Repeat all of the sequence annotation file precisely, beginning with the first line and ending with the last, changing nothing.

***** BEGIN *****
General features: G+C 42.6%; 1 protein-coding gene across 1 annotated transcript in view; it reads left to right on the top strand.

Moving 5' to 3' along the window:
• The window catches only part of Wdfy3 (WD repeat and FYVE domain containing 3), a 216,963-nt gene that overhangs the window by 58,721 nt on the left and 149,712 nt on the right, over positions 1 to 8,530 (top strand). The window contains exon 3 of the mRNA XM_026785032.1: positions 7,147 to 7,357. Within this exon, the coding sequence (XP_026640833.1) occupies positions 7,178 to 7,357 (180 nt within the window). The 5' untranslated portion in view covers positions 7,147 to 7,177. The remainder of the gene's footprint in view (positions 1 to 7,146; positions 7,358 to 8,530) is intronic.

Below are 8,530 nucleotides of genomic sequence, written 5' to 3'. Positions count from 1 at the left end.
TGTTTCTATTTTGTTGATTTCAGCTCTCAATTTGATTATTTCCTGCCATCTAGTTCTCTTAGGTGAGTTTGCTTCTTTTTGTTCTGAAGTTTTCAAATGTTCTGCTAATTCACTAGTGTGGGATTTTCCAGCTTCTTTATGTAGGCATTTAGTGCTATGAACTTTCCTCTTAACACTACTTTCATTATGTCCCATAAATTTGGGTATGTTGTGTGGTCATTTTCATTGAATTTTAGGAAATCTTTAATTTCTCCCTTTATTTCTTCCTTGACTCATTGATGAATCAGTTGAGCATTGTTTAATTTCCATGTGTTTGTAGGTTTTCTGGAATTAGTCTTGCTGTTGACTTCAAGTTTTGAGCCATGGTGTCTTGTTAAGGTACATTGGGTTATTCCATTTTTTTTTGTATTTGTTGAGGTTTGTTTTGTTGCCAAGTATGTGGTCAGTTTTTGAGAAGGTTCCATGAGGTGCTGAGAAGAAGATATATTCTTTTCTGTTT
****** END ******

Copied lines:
General features: G+C 42.6%; 1 protein-coding gene across 1 annotated transcript in view; it reads left to right on the top strand.

Moving 5' to 3' along the window:
• The window catches only part of Wdfy3 (WD repeat and FYVE domain containing 3), a 216,963-nt gene that overhangs the window by 58,721 nt on the left and 149,712 nt on the right, over positions 1 to 8,530 (top strand). The window contains exon 3 of the mRNA XM_026785032.1: positions 7,147 to 7,357. Within this exon, the coding sequence (XP_026640833.1) occupies positions 7,178 to 7,357 (180 nt within the window). The 5' untranslated portion in view covers positions 7,147 to 7,177. The remainder of the gene's footprint in view (positions 1 to 7,146; positions 7,358 to 8,530) is intronic.

Below are 8,530 nucleotides of genomic sequence, written 5' to 3'. Positions count from 1 at the left end.
TGTTTCTATTTTGTTGATTTCAGCTCTCAATTTGATTATTTCCTGCCATCTAGTTCTCTTAGGTGAGTTTGCTTCTTTTTGTTCTGAAGTTTTCAAATGTTCTGCTAATTCACTAGTGTGGGATTTTCCAGCTTCTTTATGTAGGCATTTAGTGCTATGAACTTTCCTCTTAACACTACTTTCATTATGTCCCATAAATTTGGGTATGTTGTGTGGTCATTTTCATTGAATTTTAGGAAATCTTTAATTTCTCCCTTTATTTCTTCCTTGACTCATTGATGAATCAGTTGAGCATTGTTTAATTTCCATGTGTTTGTAGGTTTTCTGGAATTAGTCTTGCTGTTGACTTCAAGTTTTGAGCCATGGTGTCTTGTTAAGGTACATTGGGTTATTCCATTTTTTTTTGTATTTGTTGAGGTTTGTTTTGTTGCCAAGTATGTGGTCAGTTTTTGAGAAGGTTCCATGAGGTGCTGAGAAGAAGATATATTCTTTTCTGTTT